As awareness of climate change increases alongside stringent environmental targets, social acceptance of renewable energy technologies has also increased. As a result, consumers have increased expectations of suppliers of good and services to demonstrate their commitment to sustainability, particularly in relation to renewable energy.
1) Power Purchase Agreements (PPA)
Either from an electricity supplier or direct engagement with a renewable electricity generator, in more recent times this has been referred to as a Corporate Power Purchase Agreement.
2) Production of renewable electricity
A business can invest in renewable technology to generate renewable electricity, which satisfies either part or all the businesses electricity demand.
RE100 is a collaborative, global initiative, that some of the world’s most influential companies have joined and committed to 100% renewable electricity. Companies who have committed to RE100 primarily adopt the methods mentioned above to ensure they achieve their targets. Sky is one of the companies committed to RE100, since 2010 all electricity consumed in the UK and Ireland has been 100% renewable. They currently adapt both the procurement of renewable electricity PPAs and have invested in renewable generators to meet some of their facilities demands, including technologies such as solar panels, biomass boilers, a trigeneration plant and a wind turbine.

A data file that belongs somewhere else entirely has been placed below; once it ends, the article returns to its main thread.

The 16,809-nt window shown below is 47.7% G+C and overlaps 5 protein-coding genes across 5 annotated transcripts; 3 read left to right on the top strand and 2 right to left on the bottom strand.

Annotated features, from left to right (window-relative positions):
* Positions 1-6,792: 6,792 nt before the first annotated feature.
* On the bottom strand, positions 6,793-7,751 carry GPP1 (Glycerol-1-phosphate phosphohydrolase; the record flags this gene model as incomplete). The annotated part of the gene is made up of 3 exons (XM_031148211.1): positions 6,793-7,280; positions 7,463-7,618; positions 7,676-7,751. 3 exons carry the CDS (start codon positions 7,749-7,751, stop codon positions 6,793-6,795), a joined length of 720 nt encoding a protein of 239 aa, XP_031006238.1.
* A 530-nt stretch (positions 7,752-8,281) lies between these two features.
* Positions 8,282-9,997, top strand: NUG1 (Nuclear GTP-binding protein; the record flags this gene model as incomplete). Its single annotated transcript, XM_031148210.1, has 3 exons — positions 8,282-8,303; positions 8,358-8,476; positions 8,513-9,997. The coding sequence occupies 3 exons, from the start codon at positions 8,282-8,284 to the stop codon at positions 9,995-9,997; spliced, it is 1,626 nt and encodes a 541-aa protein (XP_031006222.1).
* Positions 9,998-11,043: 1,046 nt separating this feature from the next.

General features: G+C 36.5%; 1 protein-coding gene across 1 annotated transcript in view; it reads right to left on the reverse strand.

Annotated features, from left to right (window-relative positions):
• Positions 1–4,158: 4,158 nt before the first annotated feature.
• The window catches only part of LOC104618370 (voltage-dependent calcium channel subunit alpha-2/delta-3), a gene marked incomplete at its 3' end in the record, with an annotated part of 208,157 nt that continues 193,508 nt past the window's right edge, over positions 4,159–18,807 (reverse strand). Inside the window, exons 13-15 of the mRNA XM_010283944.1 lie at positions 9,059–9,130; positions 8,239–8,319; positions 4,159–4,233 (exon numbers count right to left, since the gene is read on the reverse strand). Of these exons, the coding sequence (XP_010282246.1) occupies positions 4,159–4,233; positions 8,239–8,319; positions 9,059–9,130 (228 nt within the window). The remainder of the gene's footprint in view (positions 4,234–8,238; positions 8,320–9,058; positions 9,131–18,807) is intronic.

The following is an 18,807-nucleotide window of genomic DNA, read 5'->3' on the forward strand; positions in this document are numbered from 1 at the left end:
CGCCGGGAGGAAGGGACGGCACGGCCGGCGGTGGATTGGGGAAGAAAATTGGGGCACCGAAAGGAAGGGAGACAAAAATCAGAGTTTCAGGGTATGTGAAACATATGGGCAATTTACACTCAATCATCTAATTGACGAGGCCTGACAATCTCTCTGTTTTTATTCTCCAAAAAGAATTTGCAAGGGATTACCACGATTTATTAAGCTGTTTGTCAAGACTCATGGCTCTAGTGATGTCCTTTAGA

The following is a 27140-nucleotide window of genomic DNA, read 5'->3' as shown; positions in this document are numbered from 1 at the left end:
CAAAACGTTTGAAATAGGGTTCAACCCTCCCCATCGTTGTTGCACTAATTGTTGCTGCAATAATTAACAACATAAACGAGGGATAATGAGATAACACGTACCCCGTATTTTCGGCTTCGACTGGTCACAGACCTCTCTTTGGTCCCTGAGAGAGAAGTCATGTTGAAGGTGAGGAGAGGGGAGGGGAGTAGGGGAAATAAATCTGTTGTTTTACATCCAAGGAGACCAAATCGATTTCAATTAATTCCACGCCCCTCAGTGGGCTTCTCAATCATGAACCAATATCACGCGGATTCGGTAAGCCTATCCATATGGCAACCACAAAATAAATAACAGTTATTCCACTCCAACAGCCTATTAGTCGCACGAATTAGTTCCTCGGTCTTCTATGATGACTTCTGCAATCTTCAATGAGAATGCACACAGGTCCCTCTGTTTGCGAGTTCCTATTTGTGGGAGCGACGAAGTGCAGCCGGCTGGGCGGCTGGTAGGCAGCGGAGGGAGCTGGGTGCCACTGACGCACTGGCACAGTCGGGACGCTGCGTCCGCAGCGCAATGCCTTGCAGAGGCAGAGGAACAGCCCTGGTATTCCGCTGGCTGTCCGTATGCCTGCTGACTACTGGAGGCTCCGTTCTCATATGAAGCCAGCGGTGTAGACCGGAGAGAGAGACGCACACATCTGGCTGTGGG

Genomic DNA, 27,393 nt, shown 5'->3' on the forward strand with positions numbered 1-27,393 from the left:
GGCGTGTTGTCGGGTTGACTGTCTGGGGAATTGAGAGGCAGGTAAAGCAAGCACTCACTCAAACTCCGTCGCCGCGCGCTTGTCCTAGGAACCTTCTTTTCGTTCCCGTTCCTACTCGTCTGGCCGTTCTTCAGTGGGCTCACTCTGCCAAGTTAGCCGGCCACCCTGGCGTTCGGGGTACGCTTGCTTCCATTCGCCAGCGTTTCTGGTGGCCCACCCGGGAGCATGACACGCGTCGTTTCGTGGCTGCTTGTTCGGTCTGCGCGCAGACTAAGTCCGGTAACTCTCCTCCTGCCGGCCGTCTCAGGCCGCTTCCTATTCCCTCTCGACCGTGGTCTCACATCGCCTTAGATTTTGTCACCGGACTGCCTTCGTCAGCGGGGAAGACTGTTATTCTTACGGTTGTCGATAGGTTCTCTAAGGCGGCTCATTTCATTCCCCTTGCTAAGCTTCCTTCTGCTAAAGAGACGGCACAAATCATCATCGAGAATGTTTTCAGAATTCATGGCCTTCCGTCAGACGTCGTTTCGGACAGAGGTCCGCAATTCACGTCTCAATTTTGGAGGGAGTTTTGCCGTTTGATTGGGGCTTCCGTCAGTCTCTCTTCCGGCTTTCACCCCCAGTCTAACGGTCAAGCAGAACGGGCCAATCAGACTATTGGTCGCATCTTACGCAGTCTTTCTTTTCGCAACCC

It's not only large multinational companies that are committing to renewable energy, recently there has been an increase in ‘green procurement’, which focuses on sourcing and purchasing products and services that use fewer resources and minimises their impact on the environment.
Many countries have implemented the EU Green Public Procurement (GPP) and created action plans which detail minimum levels of compliance with environmental law, by which contractors and sub-contractors must demonstrate. One way in which, those tendering for work could demonstrate compliance with GPP is through sourcing their electricity from renewable generators. For private or multinational companies, the driver for green procurement may be demonstrating Corporate Social Responsibility (CSR).
For companies who measure their carbon footprint, either for mandatory compliance (UK quoted companies – those listed on the London Stock Exchange) or for voluntary schemes (companies who have joined the Carbon Disclosure Project CDP), some of these companies choose to include scope 3 emissions in their own carbon footprint. Scope 3 emissions are those created outside a company’s direct control, i.e. from the goods or services they purchase, hence it is in the supplier’s benefit to demonstrate they have acted to reduce their own carbon footprint. One way in which they could demonstrate this is by committing to renewable energy.
With environmental awareness and targets only set to increase in the future, it stands to sense for businesses to begin exploring their options in relation to sourcing renewable energy, if they have not already done so. This will enable them to ensure business operation remains competitive with other companies such as those committed to RE100, who are leading the way.